Biosimilars: When Lower-Cost Medications Mean Lower Provider Profits

John Reddan, MBA, Jason Moore, MBA, Eric Snyder, Ph.D., and Zi Yang, Ph.D. via a Navigant Study

With a global market forecast to reach $30 billion by 2020, and multiple products slated to be introduced in the near future, biosimilars of market-leading therapeutics are a reality in the U.S. and beyond. Yet, a new analysis suggests today’s biosimilar reimbursement model could be a major obstacle to broad adoption.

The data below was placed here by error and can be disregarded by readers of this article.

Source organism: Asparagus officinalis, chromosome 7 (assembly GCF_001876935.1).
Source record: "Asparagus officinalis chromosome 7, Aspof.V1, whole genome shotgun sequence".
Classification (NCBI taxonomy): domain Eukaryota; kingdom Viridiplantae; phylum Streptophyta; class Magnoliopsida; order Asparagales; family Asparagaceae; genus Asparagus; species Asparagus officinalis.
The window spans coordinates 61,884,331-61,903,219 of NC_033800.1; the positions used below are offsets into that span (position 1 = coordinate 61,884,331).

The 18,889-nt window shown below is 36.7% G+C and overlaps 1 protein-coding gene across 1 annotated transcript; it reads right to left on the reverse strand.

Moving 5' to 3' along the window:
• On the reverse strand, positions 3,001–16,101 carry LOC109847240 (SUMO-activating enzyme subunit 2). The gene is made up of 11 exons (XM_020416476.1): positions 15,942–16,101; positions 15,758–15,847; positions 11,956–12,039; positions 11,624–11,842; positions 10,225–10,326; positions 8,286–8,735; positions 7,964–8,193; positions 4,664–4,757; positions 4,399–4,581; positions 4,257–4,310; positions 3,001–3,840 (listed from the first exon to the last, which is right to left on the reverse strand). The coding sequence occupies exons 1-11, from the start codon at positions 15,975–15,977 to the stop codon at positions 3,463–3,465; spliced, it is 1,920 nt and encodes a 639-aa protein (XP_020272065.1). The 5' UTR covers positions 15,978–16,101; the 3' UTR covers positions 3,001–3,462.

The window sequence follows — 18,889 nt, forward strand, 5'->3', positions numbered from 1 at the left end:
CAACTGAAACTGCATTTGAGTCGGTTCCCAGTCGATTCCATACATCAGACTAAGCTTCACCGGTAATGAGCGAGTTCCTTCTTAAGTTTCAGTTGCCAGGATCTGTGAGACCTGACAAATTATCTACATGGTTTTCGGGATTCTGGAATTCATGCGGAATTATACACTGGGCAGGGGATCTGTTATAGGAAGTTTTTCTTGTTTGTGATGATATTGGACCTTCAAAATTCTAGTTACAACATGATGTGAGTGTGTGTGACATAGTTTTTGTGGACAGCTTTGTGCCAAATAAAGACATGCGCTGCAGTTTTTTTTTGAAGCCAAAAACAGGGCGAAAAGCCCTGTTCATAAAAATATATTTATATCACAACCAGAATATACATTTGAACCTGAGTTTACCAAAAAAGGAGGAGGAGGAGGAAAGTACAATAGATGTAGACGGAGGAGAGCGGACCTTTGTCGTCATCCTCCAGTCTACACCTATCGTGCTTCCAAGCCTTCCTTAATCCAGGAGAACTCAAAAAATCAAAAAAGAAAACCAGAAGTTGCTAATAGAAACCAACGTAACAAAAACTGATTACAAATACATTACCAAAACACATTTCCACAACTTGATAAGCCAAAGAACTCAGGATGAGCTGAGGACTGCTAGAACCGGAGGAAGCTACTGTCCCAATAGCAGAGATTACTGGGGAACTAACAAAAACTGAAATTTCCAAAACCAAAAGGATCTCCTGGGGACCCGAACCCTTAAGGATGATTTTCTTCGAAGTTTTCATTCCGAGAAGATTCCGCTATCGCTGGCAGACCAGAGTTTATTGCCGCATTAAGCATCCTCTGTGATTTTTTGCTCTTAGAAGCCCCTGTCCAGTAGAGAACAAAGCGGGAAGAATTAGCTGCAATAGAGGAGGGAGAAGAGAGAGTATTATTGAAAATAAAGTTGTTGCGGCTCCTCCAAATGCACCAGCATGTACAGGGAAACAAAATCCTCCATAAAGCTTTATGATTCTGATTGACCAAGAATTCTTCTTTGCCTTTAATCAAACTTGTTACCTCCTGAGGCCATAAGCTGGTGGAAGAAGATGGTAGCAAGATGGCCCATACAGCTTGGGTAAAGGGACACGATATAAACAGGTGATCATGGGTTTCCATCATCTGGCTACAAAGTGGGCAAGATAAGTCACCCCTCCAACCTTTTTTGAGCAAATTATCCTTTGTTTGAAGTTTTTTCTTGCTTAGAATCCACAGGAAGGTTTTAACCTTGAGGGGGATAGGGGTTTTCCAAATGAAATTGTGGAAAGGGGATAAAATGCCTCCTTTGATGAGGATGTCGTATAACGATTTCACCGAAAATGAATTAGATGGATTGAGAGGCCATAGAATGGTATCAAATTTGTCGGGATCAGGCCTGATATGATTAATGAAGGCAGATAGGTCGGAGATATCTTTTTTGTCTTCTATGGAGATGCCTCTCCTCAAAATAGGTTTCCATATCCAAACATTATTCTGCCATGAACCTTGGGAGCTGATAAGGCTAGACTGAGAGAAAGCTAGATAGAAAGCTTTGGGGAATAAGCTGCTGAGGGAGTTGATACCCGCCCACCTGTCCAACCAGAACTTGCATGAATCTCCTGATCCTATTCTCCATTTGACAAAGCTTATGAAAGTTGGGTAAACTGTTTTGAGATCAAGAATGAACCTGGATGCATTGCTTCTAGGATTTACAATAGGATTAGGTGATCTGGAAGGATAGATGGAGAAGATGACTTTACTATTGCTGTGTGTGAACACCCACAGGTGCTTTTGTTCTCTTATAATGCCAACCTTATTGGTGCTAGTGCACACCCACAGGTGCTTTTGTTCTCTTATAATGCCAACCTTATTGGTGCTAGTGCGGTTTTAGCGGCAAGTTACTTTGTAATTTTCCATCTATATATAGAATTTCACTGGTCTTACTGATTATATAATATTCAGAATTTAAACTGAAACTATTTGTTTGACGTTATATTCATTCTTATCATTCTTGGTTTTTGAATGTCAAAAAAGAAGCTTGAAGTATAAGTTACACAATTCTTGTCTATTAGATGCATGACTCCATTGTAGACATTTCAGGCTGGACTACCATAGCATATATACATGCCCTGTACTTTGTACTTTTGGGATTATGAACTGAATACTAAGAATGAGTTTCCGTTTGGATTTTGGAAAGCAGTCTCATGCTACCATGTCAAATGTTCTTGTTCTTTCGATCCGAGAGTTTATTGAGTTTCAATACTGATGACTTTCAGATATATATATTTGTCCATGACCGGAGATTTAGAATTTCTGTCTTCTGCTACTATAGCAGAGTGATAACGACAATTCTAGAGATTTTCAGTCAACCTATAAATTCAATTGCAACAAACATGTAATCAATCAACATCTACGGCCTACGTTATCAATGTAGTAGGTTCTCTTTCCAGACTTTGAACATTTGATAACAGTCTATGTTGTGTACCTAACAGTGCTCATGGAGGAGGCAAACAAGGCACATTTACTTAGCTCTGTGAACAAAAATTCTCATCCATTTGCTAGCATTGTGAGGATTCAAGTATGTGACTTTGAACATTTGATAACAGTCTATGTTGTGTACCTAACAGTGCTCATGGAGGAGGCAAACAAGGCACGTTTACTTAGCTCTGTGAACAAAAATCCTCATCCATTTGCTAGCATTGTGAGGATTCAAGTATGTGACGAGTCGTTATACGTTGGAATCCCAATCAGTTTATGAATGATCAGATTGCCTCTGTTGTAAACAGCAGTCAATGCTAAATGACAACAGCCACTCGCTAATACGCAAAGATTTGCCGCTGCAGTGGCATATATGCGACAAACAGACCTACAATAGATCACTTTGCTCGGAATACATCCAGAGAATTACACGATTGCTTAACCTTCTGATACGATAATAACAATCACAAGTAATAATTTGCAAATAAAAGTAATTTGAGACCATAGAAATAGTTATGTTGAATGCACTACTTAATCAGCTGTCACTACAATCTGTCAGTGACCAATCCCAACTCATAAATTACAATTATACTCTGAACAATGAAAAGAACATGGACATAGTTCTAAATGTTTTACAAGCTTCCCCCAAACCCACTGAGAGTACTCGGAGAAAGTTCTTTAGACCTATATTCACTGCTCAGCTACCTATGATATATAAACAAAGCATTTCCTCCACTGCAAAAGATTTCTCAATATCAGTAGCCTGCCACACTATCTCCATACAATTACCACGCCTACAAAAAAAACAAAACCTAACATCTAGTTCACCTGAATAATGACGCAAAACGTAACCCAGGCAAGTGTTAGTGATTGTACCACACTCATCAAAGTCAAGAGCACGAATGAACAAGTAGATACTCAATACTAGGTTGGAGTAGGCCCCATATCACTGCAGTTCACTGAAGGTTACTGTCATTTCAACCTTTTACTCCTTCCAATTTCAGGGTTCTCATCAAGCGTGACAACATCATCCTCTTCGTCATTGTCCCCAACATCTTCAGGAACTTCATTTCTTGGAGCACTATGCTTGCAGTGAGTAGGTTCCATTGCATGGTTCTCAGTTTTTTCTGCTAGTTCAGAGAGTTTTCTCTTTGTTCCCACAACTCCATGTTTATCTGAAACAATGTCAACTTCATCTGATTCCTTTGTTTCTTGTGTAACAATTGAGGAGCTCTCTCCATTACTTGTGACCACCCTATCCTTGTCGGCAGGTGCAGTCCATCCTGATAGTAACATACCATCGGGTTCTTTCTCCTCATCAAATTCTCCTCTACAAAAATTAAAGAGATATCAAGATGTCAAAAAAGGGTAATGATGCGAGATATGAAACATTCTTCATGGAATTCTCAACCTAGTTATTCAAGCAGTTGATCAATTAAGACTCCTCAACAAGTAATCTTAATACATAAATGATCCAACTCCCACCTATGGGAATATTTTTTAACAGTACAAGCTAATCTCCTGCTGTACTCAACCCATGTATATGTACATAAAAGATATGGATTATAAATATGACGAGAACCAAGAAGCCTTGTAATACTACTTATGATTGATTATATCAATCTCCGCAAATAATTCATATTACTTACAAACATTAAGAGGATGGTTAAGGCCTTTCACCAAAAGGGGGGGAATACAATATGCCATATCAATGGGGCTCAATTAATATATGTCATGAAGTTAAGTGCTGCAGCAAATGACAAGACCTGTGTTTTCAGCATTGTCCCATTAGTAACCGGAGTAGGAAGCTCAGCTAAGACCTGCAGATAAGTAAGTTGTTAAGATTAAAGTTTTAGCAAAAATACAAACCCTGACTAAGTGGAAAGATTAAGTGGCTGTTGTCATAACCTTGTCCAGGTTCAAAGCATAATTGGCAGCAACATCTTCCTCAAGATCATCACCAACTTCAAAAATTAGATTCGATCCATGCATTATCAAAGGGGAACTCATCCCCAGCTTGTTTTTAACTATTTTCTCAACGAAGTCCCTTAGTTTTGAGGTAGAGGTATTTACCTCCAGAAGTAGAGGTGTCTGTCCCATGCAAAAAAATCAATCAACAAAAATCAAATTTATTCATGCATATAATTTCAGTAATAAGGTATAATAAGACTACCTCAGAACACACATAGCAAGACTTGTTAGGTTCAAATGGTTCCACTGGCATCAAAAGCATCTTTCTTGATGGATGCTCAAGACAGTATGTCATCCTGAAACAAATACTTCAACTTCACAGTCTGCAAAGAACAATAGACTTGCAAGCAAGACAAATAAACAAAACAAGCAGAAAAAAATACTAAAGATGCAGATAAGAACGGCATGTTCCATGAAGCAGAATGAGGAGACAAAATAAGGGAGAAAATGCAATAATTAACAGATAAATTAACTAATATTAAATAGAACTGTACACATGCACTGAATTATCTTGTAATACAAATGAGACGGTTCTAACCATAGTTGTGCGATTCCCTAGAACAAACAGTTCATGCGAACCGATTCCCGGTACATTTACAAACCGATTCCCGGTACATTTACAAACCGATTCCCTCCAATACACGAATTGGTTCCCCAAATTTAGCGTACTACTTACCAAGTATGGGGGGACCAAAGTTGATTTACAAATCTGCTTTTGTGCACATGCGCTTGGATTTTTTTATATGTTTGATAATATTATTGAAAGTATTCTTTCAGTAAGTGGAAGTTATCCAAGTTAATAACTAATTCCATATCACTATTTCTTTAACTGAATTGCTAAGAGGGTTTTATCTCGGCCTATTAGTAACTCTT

According to a Navigant study, en masse adoption of biosimilar alternatives to a single innovator brand such as Remicade could decrease annual profits by as much as $100 million across physician offices and 340B and outpatient hospital infusion suites nationwide. Why? While Medicare offers a differential reimbursement model that’s higher for biosimilars, commercial payers do not, leading to reduced profits for most providers.

Though it may be possible for insurers to influence biosimilar uptake through restrictive formularies and benefit design, getting providers on board will require longer-term commercial reimbursement models that align hospital and physician incentives with those of the payer.

 

Payer Savings by Incenting Biosimilar Uptake with Differential Reimbursement

 

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